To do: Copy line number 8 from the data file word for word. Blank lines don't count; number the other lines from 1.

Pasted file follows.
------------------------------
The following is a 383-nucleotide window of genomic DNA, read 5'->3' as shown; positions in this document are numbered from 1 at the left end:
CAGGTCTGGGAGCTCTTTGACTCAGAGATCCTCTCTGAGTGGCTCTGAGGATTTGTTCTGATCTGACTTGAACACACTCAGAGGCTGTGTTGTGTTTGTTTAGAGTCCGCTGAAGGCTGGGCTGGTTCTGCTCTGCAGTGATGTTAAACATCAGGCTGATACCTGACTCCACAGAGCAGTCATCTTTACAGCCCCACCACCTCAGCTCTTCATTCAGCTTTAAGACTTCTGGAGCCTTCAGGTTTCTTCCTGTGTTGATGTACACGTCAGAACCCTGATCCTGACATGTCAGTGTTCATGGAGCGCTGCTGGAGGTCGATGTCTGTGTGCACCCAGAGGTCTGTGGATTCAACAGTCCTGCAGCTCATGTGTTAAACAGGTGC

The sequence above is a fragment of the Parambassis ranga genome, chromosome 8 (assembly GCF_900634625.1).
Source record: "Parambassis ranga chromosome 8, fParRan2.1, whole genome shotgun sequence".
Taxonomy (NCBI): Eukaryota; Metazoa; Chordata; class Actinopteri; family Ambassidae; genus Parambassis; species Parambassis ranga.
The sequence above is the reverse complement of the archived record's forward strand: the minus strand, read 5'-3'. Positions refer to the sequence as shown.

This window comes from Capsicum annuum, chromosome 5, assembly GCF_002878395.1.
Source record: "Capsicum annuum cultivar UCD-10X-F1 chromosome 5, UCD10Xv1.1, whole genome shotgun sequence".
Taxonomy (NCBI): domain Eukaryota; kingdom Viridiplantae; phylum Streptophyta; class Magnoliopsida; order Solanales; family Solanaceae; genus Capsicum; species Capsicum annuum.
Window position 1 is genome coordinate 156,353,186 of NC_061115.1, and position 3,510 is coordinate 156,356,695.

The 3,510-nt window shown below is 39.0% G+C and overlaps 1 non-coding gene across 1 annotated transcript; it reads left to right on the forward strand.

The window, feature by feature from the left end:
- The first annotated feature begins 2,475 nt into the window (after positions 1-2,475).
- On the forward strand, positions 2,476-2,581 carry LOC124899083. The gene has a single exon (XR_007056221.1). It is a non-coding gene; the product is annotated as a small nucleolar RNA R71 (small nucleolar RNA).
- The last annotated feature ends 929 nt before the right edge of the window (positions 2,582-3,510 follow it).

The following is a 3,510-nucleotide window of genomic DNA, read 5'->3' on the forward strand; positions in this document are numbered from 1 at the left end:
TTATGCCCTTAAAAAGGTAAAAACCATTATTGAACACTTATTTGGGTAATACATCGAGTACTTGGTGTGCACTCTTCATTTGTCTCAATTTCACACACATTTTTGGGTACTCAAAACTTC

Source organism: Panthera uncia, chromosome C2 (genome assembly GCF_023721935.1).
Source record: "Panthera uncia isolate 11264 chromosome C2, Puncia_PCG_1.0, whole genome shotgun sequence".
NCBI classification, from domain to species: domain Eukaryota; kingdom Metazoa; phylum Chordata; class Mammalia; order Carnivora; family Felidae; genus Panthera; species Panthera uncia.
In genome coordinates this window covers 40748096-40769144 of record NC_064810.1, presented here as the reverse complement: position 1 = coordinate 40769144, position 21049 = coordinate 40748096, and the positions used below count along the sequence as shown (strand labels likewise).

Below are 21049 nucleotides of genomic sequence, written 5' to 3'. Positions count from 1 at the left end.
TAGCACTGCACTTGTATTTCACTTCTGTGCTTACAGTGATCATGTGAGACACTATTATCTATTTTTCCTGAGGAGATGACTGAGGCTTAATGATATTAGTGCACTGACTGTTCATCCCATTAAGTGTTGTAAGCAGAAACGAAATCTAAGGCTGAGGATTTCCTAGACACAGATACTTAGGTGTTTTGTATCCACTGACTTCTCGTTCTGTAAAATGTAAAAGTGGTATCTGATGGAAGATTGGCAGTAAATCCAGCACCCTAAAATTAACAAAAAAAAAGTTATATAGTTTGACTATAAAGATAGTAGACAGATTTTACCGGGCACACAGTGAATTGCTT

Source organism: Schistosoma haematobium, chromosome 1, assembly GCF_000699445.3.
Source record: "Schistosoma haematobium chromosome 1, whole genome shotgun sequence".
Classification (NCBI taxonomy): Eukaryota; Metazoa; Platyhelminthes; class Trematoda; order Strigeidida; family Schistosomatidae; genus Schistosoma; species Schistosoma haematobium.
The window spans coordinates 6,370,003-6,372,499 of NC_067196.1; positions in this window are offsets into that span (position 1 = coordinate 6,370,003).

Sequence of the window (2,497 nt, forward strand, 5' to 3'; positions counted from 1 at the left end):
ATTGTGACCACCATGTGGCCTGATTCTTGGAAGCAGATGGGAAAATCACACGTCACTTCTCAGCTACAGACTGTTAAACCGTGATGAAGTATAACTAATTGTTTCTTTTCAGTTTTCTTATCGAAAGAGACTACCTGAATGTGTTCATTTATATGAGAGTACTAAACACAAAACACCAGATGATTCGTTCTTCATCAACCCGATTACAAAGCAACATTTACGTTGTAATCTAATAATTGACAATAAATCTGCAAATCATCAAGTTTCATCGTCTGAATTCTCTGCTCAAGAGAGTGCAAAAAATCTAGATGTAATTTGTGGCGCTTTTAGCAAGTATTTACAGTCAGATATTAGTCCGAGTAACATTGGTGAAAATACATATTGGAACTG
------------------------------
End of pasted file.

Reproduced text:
Source record: "Capsicum annuum cultivar UCD-10X-F1 chromosome 5, UCD10Xv1.1, whole genome shotgun sequence".